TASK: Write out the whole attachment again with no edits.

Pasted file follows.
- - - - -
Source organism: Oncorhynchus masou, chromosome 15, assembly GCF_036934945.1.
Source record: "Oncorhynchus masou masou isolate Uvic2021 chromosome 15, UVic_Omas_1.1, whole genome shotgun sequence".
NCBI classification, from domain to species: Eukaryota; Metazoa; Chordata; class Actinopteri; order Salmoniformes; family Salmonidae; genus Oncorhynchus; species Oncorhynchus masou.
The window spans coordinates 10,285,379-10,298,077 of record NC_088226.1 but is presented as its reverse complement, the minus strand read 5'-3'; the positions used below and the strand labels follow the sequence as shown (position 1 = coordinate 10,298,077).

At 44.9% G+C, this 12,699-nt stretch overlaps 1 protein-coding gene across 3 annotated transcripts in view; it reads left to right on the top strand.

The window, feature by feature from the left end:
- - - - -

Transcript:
Source organism: Oncorhynchus masou, chromosome 15, assembly GCF_036934945.1.
Source record: "Oncorhynchus masou masou isolate Uvic2021 chromosome 15, UVic_Omas_1.1, whole genome shotgun sequence".
NCBI classification, from domain to species: Eukaryota; Metazoa; Chordata; class Actinopteri; order Salmoniformes; family Salmonidae; genus Oncorhynchus; species Oncorhynchus masou.
The window spans coordinates 10,285,379-10,298,077 of record NC_088226.1 but is presented as its reverse complement, the minus strand read 5'-3'; the positions used below and the strand labels follow the sequence as shown (position 1 = coordinate 10,298,077).

At 44.9% G+C, this 12,699-nt stretch overlaps 1 protein-coding gene across 3 annotated transcripts in view; it reads left to right on the top strand.

The window, feature by feature from the left end: